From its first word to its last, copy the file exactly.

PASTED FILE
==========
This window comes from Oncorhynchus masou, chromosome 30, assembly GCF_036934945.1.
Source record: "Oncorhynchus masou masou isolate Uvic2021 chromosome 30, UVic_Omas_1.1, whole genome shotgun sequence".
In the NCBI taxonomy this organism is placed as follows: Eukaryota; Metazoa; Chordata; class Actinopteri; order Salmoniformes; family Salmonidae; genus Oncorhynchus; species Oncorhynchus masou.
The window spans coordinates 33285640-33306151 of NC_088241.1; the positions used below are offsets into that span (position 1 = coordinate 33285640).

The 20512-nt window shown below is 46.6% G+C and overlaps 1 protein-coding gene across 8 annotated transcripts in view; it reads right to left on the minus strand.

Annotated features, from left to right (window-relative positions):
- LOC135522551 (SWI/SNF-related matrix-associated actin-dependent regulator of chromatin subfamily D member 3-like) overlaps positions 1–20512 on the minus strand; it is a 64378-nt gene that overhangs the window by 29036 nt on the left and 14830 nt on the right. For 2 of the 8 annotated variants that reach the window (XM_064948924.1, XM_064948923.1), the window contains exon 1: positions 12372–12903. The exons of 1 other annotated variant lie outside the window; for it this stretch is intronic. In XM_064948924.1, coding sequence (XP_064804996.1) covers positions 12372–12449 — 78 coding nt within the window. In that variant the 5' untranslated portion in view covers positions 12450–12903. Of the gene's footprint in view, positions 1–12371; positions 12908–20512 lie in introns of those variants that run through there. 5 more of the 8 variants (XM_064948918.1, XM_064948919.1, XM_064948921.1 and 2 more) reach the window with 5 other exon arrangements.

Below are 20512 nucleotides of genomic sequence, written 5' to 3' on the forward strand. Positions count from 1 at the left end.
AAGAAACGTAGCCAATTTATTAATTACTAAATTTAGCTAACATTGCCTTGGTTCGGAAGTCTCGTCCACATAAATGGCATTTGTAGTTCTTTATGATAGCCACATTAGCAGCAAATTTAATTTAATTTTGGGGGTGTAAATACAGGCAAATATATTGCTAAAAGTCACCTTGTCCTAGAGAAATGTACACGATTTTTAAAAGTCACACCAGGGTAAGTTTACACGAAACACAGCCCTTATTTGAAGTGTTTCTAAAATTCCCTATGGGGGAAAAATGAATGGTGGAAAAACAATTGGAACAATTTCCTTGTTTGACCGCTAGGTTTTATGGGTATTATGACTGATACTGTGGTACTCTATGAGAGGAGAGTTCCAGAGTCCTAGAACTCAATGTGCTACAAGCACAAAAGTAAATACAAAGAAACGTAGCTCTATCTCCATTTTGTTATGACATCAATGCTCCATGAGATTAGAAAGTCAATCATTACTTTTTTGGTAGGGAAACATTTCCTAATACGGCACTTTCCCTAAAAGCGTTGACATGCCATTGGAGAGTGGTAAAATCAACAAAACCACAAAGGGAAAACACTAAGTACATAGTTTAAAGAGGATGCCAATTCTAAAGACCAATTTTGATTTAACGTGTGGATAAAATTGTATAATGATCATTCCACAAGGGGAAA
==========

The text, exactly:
This window comes from Oncorhynchus masou, chromosome 30, assembly GCF_036934945.1.
Source record: "Oncorhynchus masou masou isolate Uvic2021 chromosome 30, UVic_Omas_1.1, whole genome shotgun sequence".
In the NCBI taxonomy this organism is placed as follows: Eukaryota; Metazoa; Chordata; class Actinopteri; order Salmoniformes; family Salmonidae; genus Oncorhynchus; species Oncorhynchus masou.
The window spans coordinates 33285640-33306151 of NC_088241.1; the positions used below are offsets into that span (position 1 = coordinate 33285640).

The 20512-nt window shown below is 46.6% G+C and overlaps 1 protein-coding gene across 8 annotated transcripts in view; it reads right to left on the minus strand.

Annotated features, from left to right (window-relative positions):
- LOC135522551 (SWI/SNF-related matrix-associated actin-dependent regulator of chromatin subfamily D member 3-like) overlaps positions 1–20512 on the minus strand; it is a 64378-nt gene that overhangs the window by 29036 nt on the left and 14830 nt on the right. For 2 of the 8 annotated variants that reach the window (XM_064948924.1, XM_064948923.1), the window contains exon 1: positions 12372–12903. The exons of 1 other annotated variant lie outside the window; for it this stretch is intronic. In XM_064948924.1, coding sequence (XP_064804996.1) covers positions 12372–12449 — 78 coding nt within the window. In that variant the 5' untranslated portion in view covers positions 12450–12903. Of the gene's footprint in view, positions 1–12371; positions 12908–20512 lie in introns of those variants that run through there. 5 more of the 8 variants (XM_064948918.1, XM_064948919.1, XM_064948921.1 and 2 more) reach the window with 5 other exon arrangements.

Below are 20512 nucleotides of genomic sequence, written 5' to 3' on the forward strand. Positions count from 1 at the left end.
AAGAAACGTAGCCAATTTATTAATTACTAAATTTAGCTAACATTGCCTTGGTTCGGAAGTCTCGTCCACATAAATGGCATTTGTAGTTCTTTATGATAGCCACATTAGCAGCAAATTTAATTTAATTTTGGGGGTGTAAATACAGGCAAATATATTGCTAAAAGTCACCTTGTCCTAGAGAAATGTACACGATTTTTAAAAGTCACACCAGGGTAAGTTTACACGAAACACAGCCCTTATTTGAAGTGTTTCTAAAATTCCCTATGGGGGAAAAATGAATGGTGGAAAAACAATTGGAACAATTTCCTTGTTTGACCGCTAGGTTTTATGGGTATTATGACTGATACTGTGGTACTCTATGAGAGGAGAGTTCCAGAGTCCTAGAACTCAATGTGCTACAAGCACAAAAGTAAATACAAAGAAACGTAGCTCTATCTCCATTTTGTTATGACATCAATGCTCCATGAGATTAGAAAGTCAATCATTACTTTTTTGGTAGGGAAACATTTCCTAATACGGCACTTTCCCTAAAAGCGTTGACATGCCATTGGAGAGTGGTAAAATCAACAAAACCACAAAGGGAAAACACTAAGTACATAGTTTAAAGAGGATGCCAATTCTAAAGACCAATTTTGATTTAACGTGTGGATAAAATTGTATAATGATCATTCCACAAGGGGAAA